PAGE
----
Egyptians begin voting in parliamentary election

Tensions with US rise as gov't insists on barring int'l monitors; Muslim Brotherhood not expected to fare as well as it did in last election.

November 28, 2010 09:22
2 minute read.
Egyptians walk by an electoral poster

Egypt election campaign 311. (photo credit: AP Photo/Nasser Nasser)

CAIRO — Egyptians began voting Sunday in a parliamentary election preceded by a crackdown on the main opposition movement and on independent media and tensions with the US over the government's insistence on barring international monitors.

In the run-up to the vote, at least 1,200 supporters of the Islamic fundamentalist Muslim Brotherhood were arrested in one of the most sweeping crackdowns to silence critics since President Hosni Mubarak came to power nearly 30 years ago. On Sunday, Abdel-Gelil el-Sharnoubi, who runs the Brotherhood's website Ikhwanonline, said the site has been blocked to users inside Egypt though several other Brotherhood-affiliated websites remained accessible.

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"The regime is using a 1940's censorship mentality and decided to bury its head in the sand," he told The Associated Press. "The regime does not tolerate other opinions or open a window for others to say something which it does not believe in."

Mubarak's ruling National Democratic Party, or NDP, is expected to maintain control of the new, 508-seat legislature. The Muslim Brotherhood, the largest opposition group, was not expected to fare as well as it did in the last election in 2005 when it surprised the nation with its strong showing and won a fifth of parliament seats.

The clampdown suggests the regime is striving to guarantee its firm grip on power ahead of more crucial presidential elections set for next year. It is a sign of nervousness at an uncertain time, when there are questions over 82-year-old Mubarak's health and persistent street protests over economic hardships such as high food prices, low wages and unemployment.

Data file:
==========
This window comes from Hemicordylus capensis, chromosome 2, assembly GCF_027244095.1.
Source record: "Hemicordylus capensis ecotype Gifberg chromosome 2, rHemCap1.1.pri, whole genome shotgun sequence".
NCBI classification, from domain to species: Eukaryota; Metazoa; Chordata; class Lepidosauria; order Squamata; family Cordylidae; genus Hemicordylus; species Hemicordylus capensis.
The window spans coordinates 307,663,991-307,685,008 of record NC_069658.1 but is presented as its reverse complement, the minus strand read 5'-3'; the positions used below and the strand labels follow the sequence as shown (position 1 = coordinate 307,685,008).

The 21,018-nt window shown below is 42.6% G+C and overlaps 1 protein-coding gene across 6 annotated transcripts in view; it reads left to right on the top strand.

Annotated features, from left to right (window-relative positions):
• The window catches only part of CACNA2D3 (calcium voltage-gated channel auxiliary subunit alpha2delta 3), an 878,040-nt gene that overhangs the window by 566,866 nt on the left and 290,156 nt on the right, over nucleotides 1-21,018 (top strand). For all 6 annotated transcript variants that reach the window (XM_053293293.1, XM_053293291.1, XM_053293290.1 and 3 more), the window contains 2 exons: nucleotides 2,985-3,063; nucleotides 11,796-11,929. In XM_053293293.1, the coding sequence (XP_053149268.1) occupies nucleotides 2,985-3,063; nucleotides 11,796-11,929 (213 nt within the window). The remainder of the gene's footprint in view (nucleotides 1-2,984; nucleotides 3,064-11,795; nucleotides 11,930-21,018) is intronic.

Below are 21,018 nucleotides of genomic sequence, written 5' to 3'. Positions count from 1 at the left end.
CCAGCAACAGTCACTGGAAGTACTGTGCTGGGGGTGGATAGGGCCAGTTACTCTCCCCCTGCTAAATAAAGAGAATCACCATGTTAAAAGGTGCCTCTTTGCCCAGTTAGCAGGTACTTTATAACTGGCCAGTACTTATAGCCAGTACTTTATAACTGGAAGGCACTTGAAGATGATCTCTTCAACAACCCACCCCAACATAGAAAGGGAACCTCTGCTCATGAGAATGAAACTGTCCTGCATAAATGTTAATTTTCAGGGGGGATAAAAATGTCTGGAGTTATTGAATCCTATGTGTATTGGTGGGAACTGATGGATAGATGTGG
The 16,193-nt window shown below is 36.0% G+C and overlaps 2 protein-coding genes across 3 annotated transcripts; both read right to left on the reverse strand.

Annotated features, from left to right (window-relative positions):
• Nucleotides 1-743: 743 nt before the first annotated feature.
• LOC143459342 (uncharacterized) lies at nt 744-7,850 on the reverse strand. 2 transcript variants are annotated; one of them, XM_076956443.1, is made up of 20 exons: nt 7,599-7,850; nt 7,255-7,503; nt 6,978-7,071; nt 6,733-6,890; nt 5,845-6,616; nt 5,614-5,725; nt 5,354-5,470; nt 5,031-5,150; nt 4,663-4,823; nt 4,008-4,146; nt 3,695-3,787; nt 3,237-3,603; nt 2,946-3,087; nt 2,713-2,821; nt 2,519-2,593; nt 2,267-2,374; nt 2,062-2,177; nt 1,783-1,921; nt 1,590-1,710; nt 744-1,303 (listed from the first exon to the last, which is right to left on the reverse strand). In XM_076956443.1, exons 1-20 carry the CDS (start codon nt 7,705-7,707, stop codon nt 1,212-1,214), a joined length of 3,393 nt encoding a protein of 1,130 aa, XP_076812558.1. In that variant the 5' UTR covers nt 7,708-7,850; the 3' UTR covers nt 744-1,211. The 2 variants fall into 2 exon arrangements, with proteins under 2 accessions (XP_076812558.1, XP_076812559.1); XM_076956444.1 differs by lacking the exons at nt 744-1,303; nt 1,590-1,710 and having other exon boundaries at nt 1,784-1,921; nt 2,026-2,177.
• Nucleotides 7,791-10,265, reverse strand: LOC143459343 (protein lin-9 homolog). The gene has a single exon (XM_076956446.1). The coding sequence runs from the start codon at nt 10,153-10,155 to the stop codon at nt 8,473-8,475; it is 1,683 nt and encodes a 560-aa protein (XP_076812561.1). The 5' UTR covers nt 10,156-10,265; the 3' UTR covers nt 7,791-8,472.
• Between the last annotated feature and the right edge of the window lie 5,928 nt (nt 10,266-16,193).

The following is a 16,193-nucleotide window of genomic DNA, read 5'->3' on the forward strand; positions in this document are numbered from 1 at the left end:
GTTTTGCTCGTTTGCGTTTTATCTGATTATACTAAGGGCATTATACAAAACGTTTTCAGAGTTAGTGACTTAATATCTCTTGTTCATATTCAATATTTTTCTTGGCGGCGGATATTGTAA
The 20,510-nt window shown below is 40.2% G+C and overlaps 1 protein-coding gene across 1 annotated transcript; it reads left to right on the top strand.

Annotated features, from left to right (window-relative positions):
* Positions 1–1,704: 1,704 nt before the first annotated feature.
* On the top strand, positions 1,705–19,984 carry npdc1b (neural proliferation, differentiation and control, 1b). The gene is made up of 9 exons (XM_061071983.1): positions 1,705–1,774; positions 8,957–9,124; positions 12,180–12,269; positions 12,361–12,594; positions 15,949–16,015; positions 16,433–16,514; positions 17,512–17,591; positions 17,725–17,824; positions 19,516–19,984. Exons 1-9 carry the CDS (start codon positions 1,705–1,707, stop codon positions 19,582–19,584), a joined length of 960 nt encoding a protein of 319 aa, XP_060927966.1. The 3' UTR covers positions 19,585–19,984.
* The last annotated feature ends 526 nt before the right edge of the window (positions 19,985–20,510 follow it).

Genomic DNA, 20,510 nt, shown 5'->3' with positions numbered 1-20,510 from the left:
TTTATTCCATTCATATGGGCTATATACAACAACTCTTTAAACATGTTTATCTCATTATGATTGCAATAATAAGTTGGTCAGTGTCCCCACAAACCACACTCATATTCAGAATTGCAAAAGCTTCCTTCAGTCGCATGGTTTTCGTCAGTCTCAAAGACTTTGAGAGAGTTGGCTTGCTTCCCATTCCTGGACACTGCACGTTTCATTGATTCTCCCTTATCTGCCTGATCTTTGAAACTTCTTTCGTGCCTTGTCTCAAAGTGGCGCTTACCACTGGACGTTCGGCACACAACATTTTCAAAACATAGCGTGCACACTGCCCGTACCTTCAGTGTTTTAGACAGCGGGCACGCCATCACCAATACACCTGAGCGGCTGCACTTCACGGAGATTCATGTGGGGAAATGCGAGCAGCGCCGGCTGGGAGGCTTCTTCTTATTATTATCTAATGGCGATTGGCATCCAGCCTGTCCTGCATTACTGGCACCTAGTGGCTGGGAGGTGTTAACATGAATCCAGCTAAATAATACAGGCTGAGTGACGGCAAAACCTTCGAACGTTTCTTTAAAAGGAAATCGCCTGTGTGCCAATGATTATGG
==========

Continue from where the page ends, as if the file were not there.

About 40 percent of Egypt's 80 million people live below or close to the poverty line, surviving on about $2 a day, according to the UN.

Mubarak has yet to say whether he intends to run for another, six-year term, but top officials from his National Democratic Party say he is the party's candidate. The president is widely thought to be grooming his son Gamal to succeed him.

Egypt, a close American ally, has rejected US calls to allow foreign monitors to observe the election. The government argued that there were enough local monitors to do the job, but civil society groups have complained of delays in accrediting their monitors.

The refusal to allow foreign monitors was a point of tension with the United States. Egypt accused Washington of trying to play the role of "overseer" and not respecting its sovereignty.

Police and armed gangs have broken up Brotherhood campaign events — even attacking the movement's top parliament member — in what appeared to be a determined effort by the government to shut out its top rival.

The last parliamentary vote in 2005 brought widespread violence that killed 14 people, in most cases when mobs rioted trying to get into polling stations closed by police to keep out opposition voters. There were also reports of rigging ballot boxes.

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